“Serious peace process” defined as US and Israel supporting two-state solution.
The Palestinian leadership is considering turning to international institutions including the UN afresh, if US President Donald Trump’s administration fails to revive a “serious” peace process, Fatah Central Committee member Azzam al-Ahmad said on Monday.
“We are giving the Americans a chance to move a serious peace process forward and we hope they succeed, but if they fail to make progress, we will turn to international institutions including the United Nations to request full membership,” Ahmad said in a phone interview.
The Palestinian leadership submitted a formal application to gain full membership in the UN in 2011, but it was rejected because it had insufficient support from the UN Security Council. The Palestinian leadership could try to gain full membership again by submitting another membership application, but US Ambassador to the UN Nikki Haley would likely block it. Haley has consistently defended the Israeli government since arriving at the UN.
Ahmad defined a “serious peace process” as one in which the US and Israel announce their support for a two-state solution and Israel halts settlement activity.
Both Israel and the US have not endorsed the two-state solution since Trump assumed office in January. Meanwhile, Israel has committed to limiting construction to the settlement blocs as much as possible, but rejected freezing settlement activity altogether.
Ahmad’s statements came days after the White House announced it will dispatch a delegation of high-ranking officials including Trump’s senior adviser Jared Kushner, US special representative for international negotiations Jason Greenblatt, and National Security Council official Dina Powell to Israel and the Palestinian territories, in the coming days.
According to a White House official, Trump believes the relative calm in Israel and the Palestinian territories at the current moment presents an “opportunity to continue discussions and the pursuit of peace.”
If the Palestinian leadership decides to turn to international institutions, it would not be a novel policy. Since the failure of peace talks in 2011, the Palestinian leadership has applied for membership in tens of international organizations and sought to challenge Israeli policies in many of them.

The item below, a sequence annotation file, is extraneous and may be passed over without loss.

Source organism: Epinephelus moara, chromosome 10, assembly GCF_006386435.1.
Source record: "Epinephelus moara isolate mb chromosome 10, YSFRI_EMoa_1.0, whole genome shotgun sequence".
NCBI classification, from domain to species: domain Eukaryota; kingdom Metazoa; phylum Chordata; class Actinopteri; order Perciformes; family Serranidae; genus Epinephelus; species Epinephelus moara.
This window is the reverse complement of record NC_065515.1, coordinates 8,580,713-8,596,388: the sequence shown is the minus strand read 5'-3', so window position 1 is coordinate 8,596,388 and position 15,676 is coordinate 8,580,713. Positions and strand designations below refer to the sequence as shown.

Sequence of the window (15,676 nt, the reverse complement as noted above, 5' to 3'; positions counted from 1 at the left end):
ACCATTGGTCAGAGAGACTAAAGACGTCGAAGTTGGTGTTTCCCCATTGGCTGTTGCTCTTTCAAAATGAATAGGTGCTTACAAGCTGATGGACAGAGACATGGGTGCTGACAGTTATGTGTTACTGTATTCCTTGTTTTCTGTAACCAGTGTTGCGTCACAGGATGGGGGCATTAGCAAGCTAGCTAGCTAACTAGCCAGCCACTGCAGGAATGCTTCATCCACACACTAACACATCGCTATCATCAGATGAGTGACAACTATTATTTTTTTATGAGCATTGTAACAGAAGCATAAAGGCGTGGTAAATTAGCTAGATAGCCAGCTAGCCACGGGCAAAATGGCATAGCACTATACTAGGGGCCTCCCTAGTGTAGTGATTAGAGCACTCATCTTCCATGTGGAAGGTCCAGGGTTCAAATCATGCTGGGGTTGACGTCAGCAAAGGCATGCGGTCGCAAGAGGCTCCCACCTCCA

Since Trump assumed office, however, the Palestinian leadership has significantly put the breaks on its international activity, refraining from pushing for new Security Council resolutions and other measures. The one exception is that Palestinian leadership initiated two UNESCO resolutions on Hebron and Jerusalem, which were approved in July.
Two other senior Palestinian officials said the possibility of engaging with international institutions to confront Israeli policies is being studied, but would not elaborate.
In the past two weeks, Palestinian officials have expressed increased frustration with the Trump administration, especially for its handling of the Temple Mount crisis. Nabil Shaath, Abbas’s international affairs adviser, characterized the administration’s response to the Temple Mount crisis as “negative.”
Sources in the Foreign Ministry said there is currently no indication that the Palestinians are planning to take any concrete measures at the UN.
“There might be something as we get closer to the General Assembly meeting,” one source said, “but right now there is nothing.”
The annual UN General Assembly meetings will take place on September 19, with Prime Minister Benjamin Netanyahu expected to address the world body that day and Abbas on September 21.
Herb Keinon contributed to this report.